This is a tale of one man’s well-meaning attempt to prop up our fragile economy. It is a cautionary tale about how goodwill and laudable intentions do not always produce optimal results.

For years, the bottled water sales rep who visits my building every week tried to get me to sign up for his product. I always blew him off. I told him that I was the only person in my office and that I didn’t need a water cooler. Anyway, I was only in the office three days a week, four tops. There was no way I could drink enough water to make it worth his while. Besides, I don’t even like water that much. I prefer frothy chai cappuccino.

He kept after me. He proposed a three-month trial. Not interested. Please. No. Just a trial. Forget it. Think of what you’ll save on coffee. I won’t save anything: I’m not the kind of person who would ever brew his own coffee in the office. Tea, then. Even less likely. Soup? Now you’re really stretching. I thought I had him pretty well discouraged. But then, after the economy fell apart two years ago, he banged on my door, left a card, banged again, left more cards. The next time I saw him I detected a note of desperation in his voice. I’ll give you a discount on the cooler. No. I’ll give you a discount on the water. No. I’ll give you a free month’s delivery. No. I’ll give you a free five-gallon jug to get you up and running in the aqua pura department.

Then one afternoon, I cracked. I don’t know why; maybe I felt sorry for the guy. Several of the offices in my building had closed up shop, one with six employees. I could see how the recession was impacting the sales rep’s business. No work, no water. No water, no work. You could see the whole society falling apart here. The building was a microcosm, perhaps even a barometer. Maybe even a harbinger of worse things to come. Reminding him one last time that I didn’t think this thing was going to work, I threw in the towel and signed up for a very basic package: a water cooler, a five-gallon container every month, a sleeve of plastic cups.

Five gallons is a lot of water. Writing doesn’t actually make you that thirsty, and those writers who do get thirsty rarely sate their appetite with water. Moreover, the whole point of water coolers is to allow people to take a break from work and chat with other employees about sports or the weather or taxes. Some of the greatest brainstorming in America takes place at water coolers. But I didn’t have anybody else in my office to chat with, so whenever I wanted to take a break, I would wander down the street to the diner.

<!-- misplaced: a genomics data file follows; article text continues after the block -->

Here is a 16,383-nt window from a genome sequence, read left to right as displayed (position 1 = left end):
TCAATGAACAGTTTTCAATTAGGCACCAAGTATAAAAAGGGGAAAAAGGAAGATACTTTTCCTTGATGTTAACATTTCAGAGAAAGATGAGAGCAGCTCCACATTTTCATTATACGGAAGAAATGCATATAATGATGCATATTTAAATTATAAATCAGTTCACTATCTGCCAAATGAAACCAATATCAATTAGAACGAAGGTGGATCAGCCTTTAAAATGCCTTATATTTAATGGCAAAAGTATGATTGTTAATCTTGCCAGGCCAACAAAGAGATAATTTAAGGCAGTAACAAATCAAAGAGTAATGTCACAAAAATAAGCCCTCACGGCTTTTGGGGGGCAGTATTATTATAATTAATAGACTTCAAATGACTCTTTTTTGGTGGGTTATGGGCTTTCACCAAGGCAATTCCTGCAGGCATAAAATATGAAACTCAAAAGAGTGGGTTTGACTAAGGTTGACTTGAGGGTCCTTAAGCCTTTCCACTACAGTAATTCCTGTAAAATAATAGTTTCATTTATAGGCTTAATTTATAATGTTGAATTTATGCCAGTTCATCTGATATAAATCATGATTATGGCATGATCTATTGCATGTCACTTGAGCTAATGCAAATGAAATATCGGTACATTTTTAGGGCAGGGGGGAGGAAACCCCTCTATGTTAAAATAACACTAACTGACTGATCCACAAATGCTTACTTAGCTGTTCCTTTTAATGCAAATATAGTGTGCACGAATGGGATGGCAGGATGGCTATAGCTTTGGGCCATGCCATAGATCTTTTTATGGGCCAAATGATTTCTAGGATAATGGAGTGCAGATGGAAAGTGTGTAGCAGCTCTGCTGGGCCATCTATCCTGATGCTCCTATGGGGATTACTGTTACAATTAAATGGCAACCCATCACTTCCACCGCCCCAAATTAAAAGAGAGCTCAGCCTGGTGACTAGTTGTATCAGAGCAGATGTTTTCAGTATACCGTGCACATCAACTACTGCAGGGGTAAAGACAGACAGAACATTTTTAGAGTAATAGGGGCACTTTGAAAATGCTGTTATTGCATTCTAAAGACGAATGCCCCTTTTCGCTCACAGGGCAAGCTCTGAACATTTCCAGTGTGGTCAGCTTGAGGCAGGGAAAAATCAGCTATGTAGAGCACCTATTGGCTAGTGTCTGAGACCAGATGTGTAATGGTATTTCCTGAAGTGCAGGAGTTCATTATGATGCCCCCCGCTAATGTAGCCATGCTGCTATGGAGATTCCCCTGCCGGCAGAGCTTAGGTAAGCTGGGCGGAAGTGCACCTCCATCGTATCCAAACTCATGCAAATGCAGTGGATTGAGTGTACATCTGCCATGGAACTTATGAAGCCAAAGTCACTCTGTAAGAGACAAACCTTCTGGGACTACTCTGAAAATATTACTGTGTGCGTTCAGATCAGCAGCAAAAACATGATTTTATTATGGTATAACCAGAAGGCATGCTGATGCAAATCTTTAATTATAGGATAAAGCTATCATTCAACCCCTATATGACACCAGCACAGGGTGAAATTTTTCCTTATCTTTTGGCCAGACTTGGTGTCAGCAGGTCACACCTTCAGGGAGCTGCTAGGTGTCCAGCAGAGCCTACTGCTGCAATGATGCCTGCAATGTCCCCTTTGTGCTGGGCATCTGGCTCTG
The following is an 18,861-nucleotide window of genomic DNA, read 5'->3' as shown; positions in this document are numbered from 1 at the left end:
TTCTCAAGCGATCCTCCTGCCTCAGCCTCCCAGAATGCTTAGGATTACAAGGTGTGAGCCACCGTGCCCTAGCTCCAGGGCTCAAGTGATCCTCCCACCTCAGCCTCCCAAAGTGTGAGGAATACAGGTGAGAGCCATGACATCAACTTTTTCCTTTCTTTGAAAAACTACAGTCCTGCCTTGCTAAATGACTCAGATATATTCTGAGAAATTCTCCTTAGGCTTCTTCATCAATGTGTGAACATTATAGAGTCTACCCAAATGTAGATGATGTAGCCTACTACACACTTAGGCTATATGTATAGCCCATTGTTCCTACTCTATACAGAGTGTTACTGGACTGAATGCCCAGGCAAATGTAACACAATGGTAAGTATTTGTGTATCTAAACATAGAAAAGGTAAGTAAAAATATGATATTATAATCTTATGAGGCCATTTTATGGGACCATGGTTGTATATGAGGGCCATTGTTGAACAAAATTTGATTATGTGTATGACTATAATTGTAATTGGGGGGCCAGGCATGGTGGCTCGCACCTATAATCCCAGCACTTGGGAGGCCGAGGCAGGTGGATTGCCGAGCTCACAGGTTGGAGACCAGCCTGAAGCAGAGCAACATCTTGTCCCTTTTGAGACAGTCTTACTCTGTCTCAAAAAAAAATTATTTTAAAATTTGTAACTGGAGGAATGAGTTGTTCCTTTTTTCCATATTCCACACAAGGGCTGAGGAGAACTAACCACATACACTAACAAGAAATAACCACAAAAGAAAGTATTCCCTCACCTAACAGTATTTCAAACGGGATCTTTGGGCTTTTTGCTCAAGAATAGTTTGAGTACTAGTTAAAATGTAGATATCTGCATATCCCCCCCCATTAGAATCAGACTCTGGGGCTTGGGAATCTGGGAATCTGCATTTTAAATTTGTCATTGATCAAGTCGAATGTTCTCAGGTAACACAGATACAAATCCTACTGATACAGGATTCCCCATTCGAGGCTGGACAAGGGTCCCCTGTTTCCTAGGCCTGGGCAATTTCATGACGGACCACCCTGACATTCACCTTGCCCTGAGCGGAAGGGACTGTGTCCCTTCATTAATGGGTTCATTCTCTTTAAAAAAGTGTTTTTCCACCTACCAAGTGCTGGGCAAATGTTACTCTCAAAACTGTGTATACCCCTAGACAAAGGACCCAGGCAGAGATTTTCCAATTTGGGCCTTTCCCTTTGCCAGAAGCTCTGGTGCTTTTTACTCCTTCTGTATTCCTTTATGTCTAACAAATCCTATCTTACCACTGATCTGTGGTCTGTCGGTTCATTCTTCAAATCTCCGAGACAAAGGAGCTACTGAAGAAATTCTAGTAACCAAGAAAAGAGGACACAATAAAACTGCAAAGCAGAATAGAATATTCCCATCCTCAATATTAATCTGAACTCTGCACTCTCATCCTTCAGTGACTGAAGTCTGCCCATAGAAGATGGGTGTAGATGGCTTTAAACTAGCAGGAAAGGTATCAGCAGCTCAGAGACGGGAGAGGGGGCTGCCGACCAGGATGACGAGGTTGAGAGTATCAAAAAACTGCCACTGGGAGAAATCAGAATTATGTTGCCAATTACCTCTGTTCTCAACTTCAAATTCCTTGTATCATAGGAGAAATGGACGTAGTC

I started getting my water deliveries in January 2009. That was the month I took my wife to Paris on the To Hell With Adversity Tour. I figured that if we started the year by going to Paris, 2009 would be a success no matter what happened over the next 11 months. But because I was gone from the office a full three weeks, I didn’t put much of a dent in that first five-gallon container. And by the time I returned home, another five-gallon jug was already waiting in the hall. But that was okay, I thought. I’d catch up.

I traveled a lot last spring, and was never particularly parched, so by the time June rolled around, I still hadn’t gotten through that first five-gallon container. Now I had five more sitting in the back room. My office isn’t very big, so unless I started making some headway here, there would soon be very little room in which to maneuver. I tried as hard as I could to polish off some of the water, but it took me until October to get through the first jug. In November, I called the company’s 800 number and told them to skip a couple of deliveries. For the next few months I would pay just the $5.36 a month it costs to rent the cooler. But I still had eight unopened jugs in the back room.

I tried a lot of things to get rid of that water. I watered my plants, probably a lot more than they needed, made tons of soup, brewed vatloads of tea. Some days I would invite unsuspecting people up to my office and force-feed them water. One night I took a jug home and used it to wash my car; another time I used a couple of quarts to have a sponge bath in my office. It didn’t make any difference: Eventually the water deliveries would resume, and one day, I would find myself completely hemmed in by bottled water.

The bill for the latest shipment is now a month old. It’s only about five bucks, because now I only pay for renting the cooler. But pretty soon I’m going to stop paying that. In short, I’m putting the ball in the water company’s court. It wasn’t my idea to start this relationship, and I shouldn’t be the one responsible for the emotional fallout from canceling a contract in the middle of the worst recession since the 1930s. I was doing my best to help, but this just isn’t working. If the water company is okay with leaving the cooler here, I’ll give it back to them during Jeb Bush’s second administration, when I finally work my way through the seven gallons in the back room.

Last week, a friend wondered aloud whether bottled water that’s been sitting around for more than a year might not eventually turn poisonous. My friend is an idiot when it comes to science—but so am I, so he might be on to something. Either way, I’m not touching that water. I don’t like water anymore. Now I’m afraid even to let people into my office for fear that they’ll spread rumors that I’m a survivalist.

So in the end, my heroic attempts to jump-start this moribund economy have blown up in my face. I tried, I failed, and now I’m finished. This well has run dry.

Joe Queenan is the author, most recently, of Closing Time: A Memoir.

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